Early Warning Indicator Model of Financial Developments Using an Ordered Logit – Literature on Money, Credit and Asset Price Developments

Gerdesmeier, Reimers and Roffia mention that evidence that money and credit could be important for the analysis of asset price developments is not new. Already at the beginning of the 20th century, Fisher had analysed the reasons for various booms and depressions, emphasising, among other things, the role of the debt structure and, in particular, the debt contracted to leverage the acquisition of speculative assets for subsequent resale as possible sources of financial instabilities. Moreover, he stressed the role of monetary factors by pointing to the fact that, basically, in all cases, real interest rates had been too low and thus monetary factors had been “fuelling the flames”. Forty years later, Kindleberger (1978) provided a comprehensive history of financial crises. He started with the South Sea bubble, to illustrate common threads. His work is illustrative of the idea that historically booms and bursts in asset markets had been strongly associated with large movements in monetary and, especially, credit aggregates.
The view that credit developments may contain useful indications in times of sharp asset price fluctuations was further explored by Borio, Kennedy and Prowse. On the basis of an aggregate asset price index for several industrialised countries (based on the combination of residential property, commercial property and share prices), the authors examined the factors (inter alia credit and money) behind the observed movements in the index over the 1970s and 1980s. They concluded that ratio of private credit to nominal GDP contains useful incremental information to predict movements in the real asset price index, in addition to more standard determinants such as real profits, nominal GDP growth and the long-term nominal interest rates, possibly reflecting the impact of the relaxation of credit constraints on the aggregate price index developments during the 1980s.
Moreover, Vogel (2010) presents a summary of the results of some studies regarding bubbles of the last three centuries. First, it seems that the availability of money and credit beyond what is needed to finance real GDP growth tends to stimulate speculative activity, which might end into an asset price bubble. Second, crashes seem to occur when there is an insufficient amount of cash or additional credit available to service the debt incurred. Third, crashes are characterized by relatively rapid price changes whereas a bubble, from a behavioural perspective, seems to be characterised by a longer build-up period. A bubble coincides with a period of euphoria while a crash is linked to fears. Hence, Vogel (2010) stresses the difference between booms and busts. Prechter states that hope tends to build slowly while fear often crystalizes swiftly. This argumentation is also put forward by Greenspan (2009). In particular, the latter states that bubbles seem to be connected with periods of prosperity, moderate inflation and moderate long-term interest rates which feed euphoria, thereby driving a bubble. By contrast, a contraction phase of credit and business cycles, driven by fear, have historically been far shorter and for more abrupt than expansion phases.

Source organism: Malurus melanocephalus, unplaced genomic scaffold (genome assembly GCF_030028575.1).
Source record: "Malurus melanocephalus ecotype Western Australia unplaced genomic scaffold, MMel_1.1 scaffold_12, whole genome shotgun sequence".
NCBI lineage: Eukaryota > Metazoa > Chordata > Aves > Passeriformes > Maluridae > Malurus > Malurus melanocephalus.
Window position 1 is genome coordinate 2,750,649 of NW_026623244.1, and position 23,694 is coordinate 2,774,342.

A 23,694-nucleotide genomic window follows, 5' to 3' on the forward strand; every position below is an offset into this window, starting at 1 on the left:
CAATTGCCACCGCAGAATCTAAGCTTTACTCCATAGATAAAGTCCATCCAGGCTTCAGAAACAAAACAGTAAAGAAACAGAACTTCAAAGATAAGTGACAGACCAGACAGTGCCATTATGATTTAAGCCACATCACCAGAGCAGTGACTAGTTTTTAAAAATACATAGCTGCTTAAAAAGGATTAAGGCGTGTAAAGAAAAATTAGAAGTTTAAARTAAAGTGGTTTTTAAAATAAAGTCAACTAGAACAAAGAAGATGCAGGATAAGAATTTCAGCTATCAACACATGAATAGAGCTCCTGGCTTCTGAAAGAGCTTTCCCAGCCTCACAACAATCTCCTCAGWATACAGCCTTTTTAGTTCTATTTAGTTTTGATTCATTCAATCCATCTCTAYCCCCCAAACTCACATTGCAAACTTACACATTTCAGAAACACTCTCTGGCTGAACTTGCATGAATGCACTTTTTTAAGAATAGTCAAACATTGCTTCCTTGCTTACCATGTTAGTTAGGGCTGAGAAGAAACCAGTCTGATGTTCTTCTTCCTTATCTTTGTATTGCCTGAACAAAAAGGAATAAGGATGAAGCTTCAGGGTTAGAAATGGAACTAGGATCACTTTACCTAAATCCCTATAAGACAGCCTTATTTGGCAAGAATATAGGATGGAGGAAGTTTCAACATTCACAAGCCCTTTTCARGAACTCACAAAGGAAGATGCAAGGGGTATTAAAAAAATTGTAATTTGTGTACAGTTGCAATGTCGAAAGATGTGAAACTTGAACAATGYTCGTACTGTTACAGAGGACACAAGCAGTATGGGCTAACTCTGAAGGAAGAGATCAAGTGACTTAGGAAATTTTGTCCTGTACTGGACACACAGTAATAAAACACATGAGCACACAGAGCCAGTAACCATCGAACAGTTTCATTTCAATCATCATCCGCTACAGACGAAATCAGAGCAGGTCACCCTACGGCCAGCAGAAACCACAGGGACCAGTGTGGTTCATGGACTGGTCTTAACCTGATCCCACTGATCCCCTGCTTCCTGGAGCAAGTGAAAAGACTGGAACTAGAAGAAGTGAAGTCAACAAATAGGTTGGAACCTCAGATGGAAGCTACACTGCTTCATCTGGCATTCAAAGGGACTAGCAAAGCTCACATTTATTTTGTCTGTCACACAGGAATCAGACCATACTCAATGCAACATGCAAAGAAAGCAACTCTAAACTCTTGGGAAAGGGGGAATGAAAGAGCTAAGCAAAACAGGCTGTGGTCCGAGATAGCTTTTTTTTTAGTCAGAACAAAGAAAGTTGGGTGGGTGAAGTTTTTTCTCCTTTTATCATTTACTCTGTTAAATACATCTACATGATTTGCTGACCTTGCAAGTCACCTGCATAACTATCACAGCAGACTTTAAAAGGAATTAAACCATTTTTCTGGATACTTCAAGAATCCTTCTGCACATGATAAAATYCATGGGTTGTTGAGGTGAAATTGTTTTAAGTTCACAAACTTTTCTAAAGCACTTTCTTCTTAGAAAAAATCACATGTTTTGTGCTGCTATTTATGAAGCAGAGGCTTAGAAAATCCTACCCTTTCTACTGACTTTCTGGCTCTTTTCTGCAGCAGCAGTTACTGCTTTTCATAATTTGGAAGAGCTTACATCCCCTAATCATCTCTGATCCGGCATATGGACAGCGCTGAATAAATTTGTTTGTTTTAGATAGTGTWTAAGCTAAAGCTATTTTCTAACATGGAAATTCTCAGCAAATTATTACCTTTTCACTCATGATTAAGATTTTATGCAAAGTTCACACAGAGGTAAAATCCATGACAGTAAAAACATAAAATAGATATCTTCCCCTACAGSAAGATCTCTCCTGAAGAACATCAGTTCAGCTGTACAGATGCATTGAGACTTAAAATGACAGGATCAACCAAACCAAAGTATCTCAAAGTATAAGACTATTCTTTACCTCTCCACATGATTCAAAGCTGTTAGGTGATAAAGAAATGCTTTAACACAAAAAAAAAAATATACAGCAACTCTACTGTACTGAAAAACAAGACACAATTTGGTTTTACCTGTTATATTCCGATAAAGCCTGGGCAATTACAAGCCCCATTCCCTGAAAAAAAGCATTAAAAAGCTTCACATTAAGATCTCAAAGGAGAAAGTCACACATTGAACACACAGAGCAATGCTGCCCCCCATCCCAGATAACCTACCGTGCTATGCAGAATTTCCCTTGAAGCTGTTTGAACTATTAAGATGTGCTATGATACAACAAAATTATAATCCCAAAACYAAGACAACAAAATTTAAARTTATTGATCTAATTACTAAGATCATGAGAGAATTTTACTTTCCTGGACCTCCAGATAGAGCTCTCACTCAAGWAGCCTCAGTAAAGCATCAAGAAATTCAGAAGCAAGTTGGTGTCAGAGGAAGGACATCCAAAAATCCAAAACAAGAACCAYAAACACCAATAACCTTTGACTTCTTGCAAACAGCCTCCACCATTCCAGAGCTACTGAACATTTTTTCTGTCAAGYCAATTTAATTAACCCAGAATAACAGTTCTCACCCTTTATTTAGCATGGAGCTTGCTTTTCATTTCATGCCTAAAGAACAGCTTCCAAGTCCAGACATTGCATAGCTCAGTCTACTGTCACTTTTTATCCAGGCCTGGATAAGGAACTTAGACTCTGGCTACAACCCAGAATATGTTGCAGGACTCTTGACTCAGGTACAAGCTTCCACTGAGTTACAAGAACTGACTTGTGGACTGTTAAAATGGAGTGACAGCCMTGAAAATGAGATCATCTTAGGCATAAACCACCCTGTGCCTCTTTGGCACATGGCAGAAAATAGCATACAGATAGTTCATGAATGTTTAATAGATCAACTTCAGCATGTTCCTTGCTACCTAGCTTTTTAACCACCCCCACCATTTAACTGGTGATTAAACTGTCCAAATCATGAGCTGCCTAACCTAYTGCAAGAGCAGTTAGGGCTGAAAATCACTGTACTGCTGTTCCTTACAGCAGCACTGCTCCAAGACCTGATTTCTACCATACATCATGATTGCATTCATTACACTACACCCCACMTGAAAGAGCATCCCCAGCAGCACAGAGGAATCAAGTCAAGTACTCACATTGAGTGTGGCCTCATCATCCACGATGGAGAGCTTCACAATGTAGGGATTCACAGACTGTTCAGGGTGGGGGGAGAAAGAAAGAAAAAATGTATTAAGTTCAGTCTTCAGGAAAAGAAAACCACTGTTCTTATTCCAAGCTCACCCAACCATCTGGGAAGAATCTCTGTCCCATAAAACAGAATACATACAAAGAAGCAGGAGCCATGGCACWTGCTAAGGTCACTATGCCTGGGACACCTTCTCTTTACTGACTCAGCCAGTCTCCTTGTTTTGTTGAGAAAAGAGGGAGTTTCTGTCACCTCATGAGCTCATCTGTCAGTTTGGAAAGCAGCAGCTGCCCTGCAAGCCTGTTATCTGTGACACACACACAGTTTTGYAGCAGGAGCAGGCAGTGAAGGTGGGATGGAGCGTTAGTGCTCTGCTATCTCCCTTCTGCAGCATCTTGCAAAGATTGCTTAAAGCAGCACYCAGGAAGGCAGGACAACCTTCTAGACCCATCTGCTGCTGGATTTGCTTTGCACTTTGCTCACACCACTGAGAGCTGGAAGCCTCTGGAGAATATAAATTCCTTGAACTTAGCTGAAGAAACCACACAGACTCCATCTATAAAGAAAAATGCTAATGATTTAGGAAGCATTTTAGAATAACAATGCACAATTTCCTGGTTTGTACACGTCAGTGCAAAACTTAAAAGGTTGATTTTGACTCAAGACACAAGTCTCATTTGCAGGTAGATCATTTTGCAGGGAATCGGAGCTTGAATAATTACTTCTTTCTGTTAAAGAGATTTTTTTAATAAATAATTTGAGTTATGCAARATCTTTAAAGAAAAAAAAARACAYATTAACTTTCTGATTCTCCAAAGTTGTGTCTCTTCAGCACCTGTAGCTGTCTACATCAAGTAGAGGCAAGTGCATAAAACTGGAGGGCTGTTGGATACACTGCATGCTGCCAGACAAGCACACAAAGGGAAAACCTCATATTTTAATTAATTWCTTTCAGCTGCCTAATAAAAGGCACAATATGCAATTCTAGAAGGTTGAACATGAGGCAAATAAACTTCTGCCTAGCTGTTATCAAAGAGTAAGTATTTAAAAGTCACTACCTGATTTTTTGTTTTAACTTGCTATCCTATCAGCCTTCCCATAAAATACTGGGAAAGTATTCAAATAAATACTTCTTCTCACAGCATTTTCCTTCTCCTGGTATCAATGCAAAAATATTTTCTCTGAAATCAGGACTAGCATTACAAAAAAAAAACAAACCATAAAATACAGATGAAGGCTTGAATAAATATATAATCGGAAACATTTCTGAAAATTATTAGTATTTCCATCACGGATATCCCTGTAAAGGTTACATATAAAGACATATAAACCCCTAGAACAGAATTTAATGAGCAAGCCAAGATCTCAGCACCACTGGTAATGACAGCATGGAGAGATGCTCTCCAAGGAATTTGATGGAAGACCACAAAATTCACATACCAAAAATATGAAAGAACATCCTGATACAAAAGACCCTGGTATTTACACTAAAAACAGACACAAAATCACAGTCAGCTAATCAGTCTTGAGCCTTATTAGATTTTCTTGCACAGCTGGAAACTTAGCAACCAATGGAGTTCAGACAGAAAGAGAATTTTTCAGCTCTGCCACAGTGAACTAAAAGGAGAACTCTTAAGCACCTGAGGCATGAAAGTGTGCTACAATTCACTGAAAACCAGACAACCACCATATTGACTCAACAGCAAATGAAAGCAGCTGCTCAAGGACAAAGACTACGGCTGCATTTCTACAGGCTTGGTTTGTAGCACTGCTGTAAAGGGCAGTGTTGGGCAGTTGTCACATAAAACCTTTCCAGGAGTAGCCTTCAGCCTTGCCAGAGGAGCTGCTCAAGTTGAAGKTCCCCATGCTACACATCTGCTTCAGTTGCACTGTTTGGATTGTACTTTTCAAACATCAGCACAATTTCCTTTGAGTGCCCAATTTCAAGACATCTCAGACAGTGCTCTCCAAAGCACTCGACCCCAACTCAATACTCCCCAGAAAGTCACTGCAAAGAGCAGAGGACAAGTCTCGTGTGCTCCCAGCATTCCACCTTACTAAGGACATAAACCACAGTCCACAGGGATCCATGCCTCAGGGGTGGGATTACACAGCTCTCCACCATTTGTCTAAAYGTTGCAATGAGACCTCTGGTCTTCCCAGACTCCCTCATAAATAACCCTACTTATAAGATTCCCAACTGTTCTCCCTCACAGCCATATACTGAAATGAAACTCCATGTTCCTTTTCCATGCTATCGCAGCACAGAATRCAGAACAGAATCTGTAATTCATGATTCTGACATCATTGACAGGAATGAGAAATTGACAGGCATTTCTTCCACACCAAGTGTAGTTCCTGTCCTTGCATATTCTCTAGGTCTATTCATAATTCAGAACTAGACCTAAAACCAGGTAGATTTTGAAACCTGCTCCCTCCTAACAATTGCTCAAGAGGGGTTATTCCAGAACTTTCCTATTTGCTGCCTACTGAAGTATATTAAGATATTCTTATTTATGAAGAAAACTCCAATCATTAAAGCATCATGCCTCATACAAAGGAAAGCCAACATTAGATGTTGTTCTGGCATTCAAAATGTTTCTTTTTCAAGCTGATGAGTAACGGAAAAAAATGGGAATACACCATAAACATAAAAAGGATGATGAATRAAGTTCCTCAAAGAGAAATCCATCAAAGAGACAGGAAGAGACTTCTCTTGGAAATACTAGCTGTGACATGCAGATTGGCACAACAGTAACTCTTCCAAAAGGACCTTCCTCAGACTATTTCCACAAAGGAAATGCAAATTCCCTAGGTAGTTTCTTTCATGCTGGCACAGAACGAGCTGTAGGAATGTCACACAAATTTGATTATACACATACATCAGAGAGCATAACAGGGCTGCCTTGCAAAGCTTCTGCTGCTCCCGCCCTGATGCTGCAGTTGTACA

Regarding the definition of bubbles, Brunnermeier defines them as episodes when asset prices exceed an asset’s fundamental value due to the fact that current owners believe that they can resell the asset at an even higher price in the future, whereas Grantham states that bubbles are definable events when the prices exceed a threshold marked by a two standard deviations away from a long-term trend.
More recently, a new strand of the literature (including work by several international organizations such as the BIS, the ECB and the IMF) has started investigating in a systematic manner episodes of asset price misalignments and/or financial crises with the aim to derive common stylized facts across the different episodes and, more specifically, to identify possible early indicators that could provide warning signals to policy makers. Yucel (2011) gives a survey of early warning models. An overview is also given by Gerdesmeier, Reimers and Roffia. Early warning model approaches are applied to analyse bubbles on stock markets as in Herwartz and Kholodilin (2011), whereas Angello and Schuknecht and Dreger and Kholodilin concentrate on house markets. Both markets are investigated by Borio and Lowe or Helbling and Terrones or as a composite asset constructed from these markets by Alessi and Detken, Borio et al. or Gerdesmeier et al. Gerdesmeier et al conclude that the identification and quantification of asset price imbalances represents an extremely difficult task, both ex ante and ex post. Many studies also confirm that – among other variables -monetary and credit developments represent useful leading indicators of financial imbalances. In particular, one robust finding across the different studies is that measures of excessive credit creation are very good leading indicators of the building up of financial imbalances in the economy.